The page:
So I wanted to get a certificate. The first place I went to was Verisign. Verisign is a company that generates third-party certificates for other sites. They were the only company I knew of, initially, that did this, so I figured I had to use them.

Their cheapest certificate was $400 a year.

Two friends suggested using GoDaddy, and they were in fact significantly cheaper than Verisign. And so when I started exploring the number of options of certificates available, I ran into another problem: these certificates are awfully limited in scope.

Certificates do not, as I had originally thought, certify a website. They certify domains. Specifically, they certify the validity of a single domain name, and no other. You could buy certificates that covered multiple domain names, but they cost more. You could buy certificates that covered a single domain name and an unlimited number of subdomains (i.e. first.ubersoft.net, second.ubersoft.net, third.ubersoft.net, etc.), but those also cost more.

So here was my dilemma. EvisceratiNet consists of five domain names:

  • eviscerati.net
  • eviscerati.org
  • eviscerati.com
  • ubersoft.net
  • ubersoft.org

Using the marvellous power of the .htaccess file I redirect all the eviscerati domains to www.eviscerati.net. The ubersoft domains go to www.ubersoft.net.1

So I wasn’t sure what kind of certificate I should buy. I knew I needed a certificate that would be valid for at least two sites (www.eviscerati.net and www.ubersoft.net) but I didn’t know if I’d need more. I decided to get a 5-site domain from GoDaddy because they didn’t have 2-domain certs, and while I intended to continue redirecting everything to my two “primary” domains I had no idea whether that was going to occur before or after anyone reached the site.

So I got the 5-site certificate and told it to recognise www.eviscerati.net, www.eviscerati.org, www.eviscerati.com, www.ubersoft.net, www.ubersoft.org. A few minutes later I got an email telling me the certificate was ready, and I downloaded and then ftp’d it to my server.

This seemed like a perfectly reasonable solution at the time, but I’d overlooked something pretty important, which I’ll get to a little down the road.

Switching to SSL: the First Attempt

On Thursday night after putting my daughter to bed I had managed to generate my key, upload the certificate and had modified everything in Apache that I thought I needed to modify in order to make the switch to SSL. All I needed to do, I thought, was restart Apache and change the redirects in the .htaccess file to point to port 443. 2 So I took the site offline, turned off Apache, then turned it back on.

Well, I tried. Apache wouldn’t restart.

It took me a few hours to figure out that I had actually configured the SSL stuff incorrectly in Apache. I managed to sort that out, sort of,3 and eventually Apache was willing to turn itself back on. So then I fired up my browser and typed “https://www.eviscerati.net” — fully expecting to see my site in all its glory — and what I found instead was a jumbled, convoluted string of characters in my address bar and Firefox screaming that the Unwashed Horde was descending on us and that we were all going to die.4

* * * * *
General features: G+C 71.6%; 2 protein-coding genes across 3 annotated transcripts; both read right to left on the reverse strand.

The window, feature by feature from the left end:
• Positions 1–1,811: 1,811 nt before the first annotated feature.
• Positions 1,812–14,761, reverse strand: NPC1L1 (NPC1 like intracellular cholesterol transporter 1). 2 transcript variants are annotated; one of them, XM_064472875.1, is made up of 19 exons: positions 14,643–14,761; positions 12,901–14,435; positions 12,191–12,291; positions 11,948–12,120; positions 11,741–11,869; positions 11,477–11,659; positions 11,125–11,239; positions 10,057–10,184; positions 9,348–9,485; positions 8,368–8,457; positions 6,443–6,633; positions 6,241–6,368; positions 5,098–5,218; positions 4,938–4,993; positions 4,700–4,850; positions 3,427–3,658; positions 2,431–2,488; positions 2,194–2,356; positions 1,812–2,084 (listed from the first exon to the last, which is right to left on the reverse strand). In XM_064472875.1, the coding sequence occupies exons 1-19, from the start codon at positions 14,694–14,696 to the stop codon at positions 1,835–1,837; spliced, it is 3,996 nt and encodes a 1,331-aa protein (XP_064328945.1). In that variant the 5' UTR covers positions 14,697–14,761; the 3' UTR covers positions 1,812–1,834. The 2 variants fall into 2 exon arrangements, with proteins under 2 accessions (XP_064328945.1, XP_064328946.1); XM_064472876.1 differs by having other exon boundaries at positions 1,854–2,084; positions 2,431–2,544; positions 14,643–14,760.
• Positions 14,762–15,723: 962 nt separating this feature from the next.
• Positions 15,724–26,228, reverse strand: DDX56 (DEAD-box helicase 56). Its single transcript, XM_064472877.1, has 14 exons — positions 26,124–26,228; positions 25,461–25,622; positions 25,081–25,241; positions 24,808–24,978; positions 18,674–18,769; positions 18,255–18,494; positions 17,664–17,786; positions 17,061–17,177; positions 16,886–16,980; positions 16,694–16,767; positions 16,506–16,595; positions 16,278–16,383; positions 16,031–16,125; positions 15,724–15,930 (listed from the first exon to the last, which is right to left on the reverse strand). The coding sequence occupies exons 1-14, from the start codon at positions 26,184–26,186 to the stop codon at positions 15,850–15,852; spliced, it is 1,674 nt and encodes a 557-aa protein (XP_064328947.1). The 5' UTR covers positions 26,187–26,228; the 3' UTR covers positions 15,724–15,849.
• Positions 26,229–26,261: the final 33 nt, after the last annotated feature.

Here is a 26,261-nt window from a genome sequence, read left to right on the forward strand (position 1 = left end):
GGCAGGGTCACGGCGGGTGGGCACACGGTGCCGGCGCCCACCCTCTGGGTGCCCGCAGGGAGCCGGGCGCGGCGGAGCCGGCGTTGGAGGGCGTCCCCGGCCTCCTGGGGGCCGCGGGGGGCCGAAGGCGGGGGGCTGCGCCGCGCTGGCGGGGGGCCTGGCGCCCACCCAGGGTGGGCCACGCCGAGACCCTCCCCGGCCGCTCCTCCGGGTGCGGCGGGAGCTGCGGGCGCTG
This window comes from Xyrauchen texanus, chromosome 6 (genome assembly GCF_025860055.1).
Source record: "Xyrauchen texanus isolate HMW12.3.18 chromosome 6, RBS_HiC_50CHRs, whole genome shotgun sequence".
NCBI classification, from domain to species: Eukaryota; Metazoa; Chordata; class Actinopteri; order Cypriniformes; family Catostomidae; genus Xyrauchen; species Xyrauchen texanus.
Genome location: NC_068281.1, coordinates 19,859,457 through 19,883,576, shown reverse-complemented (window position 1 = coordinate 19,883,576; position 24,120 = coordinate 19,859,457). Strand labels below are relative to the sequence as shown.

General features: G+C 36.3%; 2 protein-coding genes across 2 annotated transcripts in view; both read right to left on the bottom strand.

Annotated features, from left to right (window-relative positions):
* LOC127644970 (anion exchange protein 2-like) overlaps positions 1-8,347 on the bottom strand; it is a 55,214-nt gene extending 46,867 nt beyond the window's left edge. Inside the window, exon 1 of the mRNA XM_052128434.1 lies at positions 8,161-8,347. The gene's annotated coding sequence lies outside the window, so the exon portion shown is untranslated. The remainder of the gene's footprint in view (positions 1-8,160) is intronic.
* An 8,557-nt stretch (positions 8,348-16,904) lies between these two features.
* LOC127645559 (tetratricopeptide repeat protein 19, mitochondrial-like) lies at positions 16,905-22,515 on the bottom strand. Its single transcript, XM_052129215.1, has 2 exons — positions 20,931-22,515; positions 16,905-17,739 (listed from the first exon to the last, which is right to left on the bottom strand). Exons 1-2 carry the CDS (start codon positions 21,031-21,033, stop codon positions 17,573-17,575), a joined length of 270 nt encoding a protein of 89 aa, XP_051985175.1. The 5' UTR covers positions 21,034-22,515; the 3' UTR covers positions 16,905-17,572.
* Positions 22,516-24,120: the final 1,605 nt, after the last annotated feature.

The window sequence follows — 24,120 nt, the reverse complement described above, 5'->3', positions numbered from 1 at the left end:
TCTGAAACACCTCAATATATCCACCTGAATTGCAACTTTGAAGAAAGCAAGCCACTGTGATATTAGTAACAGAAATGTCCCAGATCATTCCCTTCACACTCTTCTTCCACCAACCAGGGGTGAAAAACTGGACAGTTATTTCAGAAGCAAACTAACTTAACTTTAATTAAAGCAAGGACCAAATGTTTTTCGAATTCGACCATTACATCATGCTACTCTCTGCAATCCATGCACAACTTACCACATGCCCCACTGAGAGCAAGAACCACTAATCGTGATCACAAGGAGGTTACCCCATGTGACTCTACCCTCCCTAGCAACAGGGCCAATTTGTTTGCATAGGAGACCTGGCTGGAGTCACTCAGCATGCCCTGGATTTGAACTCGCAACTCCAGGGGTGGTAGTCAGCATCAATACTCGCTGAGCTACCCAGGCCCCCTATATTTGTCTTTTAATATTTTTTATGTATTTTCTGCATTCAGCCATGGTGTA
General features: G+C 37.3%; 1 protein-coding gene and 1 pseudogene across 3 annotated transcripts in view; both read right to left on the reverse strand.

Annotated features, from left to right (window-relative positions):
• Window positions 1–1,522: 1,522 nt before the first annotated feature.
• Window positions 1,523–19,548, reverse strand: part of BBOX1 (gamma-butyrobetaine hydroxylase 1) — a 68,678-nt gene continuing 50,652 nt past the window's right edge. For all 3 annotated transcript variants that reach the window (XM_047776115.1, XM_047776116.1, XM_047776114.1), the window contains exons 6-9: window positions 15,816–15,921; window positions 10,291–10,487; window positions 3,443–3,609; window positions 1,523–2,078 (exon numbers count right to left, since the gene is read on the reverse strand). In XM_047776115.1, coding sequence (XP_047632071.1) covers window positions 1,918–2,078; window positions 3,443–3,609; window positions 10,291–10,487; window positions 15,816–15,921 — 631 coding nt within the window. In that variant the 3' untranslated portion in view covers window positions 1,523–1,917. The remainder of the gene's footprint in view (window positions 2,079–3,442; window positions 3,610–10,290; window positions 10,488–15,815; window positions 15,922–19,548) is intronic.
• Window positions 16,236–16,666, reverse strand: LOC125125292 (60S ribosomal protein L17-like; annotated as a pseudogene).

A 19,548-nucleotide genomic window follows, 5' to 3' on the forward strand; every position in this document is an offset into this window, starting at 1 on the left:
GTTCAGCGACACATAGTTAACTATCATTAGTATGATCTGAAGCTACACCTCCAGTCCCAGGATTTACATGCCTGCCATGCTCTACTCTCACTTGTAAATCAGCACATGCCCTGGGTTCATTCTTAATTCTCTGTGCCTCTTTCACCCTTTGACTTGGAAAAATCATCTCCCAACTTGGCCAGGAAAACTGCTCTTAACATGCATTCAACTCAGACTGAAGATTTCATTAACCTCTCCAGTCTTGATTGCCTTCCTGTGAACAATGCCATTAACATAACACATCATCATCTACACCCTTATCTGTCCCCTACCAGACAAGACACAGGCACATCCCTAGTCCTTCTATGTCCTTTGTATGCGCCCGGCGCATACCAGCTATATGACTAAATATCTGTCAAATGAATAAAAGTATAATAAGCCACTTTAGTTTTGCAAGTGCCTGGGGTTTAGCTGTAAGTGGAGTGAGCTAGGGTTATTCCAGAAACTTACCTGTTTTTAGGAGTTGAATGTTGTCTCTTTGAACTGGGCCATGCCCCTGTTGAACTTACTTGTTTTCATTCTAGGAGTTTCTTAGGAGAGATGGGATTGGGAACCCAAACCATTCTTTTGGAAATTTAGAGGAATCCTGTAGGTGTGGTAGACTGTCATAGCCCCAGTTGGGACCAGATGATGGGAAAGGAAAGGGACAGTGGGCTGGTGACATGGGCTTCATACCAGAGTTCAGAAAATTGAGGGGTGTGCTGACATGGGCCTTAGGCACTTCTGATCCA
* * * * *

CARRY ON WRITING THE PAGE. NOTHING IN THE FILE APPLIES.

After a few hours of troubleshooting I had turned off SSL and the site returned to its normal, insecure method of operation. The problem appeared to originate from my Single Sign-On server, which allowed a user logging into eviscerati.net to automatically be logged in to ubersoft.net and vice-versa. So I regretfully decided that in order to make this work, the SSO setup was going to have to be dismantled.5

Switching to SSL: the Second Attempt

Friday night after putting my daughter to bed I turned of SSO and moved all my user account data back into my main site database. That was easy. Then I turned on SSL. That was also easy. SSL worked! If I pointed my browser to https://www.eviscerati.net or https://www.ubersoft.net I was able to see the site. I had a warning that some of the content wasn’t secure (more on that later) but this was where I’d wanted to be yesterday.

This is where I realized I had overlooked an important piece of information about how the Internet handles domain names: “www.eviscerati.net” and “eviscerati.net” are different domain names. “eviscerati.net” is a domain, and “www.eviscerati.net” is technically a subdomain of that, just like “mail.eviscerati.net” and “forums.eviscerati.net” and “secretproprietaryinformation.eviscerati.net” could be subdomains of eviscerati.net if I wanted to use them. The certificate I bought was for www.eviscerati.net (and .org, .com, www.ubersoft.net and .org) only. Which meant if you typed “eviscerati.net” into your browser it would warn you that you were about to be manipulated by an evil, identity stealing genius who had been laughed out of his profession by his peers and swore that one day he would show them, he would show them all.

By the time I gave up to try to get a few hours sleep, everything sort of worked if you typed https://www.eviscerati.net or https://www.ubersoft.net into your browser window. Beyond that, you wound up getting messages talking about incompatible certificates and cranky browsers and dire warnings of doom.

Switching to SSL: The Second Attempt, Part Three

I managed to resolve most of the egregious SSL certificate warnings by being repetitive with my .htaccess file: I inserted a series of commands to take each permutation of an http:// address and redirect it to an https:// address. This appears, based on my testing with IE, Firefox, Konqueror, Chrome, and Rekonq, to have made the initial “OMGWTF” warning from browsers pretty much go away. That said, I’ve discovered that if you type an invalid https:// address into your browser, i.e.

  • https://eviscerati.net
  • https://eviscerati.org
  • https://eviscerati.com
  • https://ubersoft.net
  • https://ubersoft.org

No redirection occurs and you get a browser certificate warning. I haven’t found a way to fix this.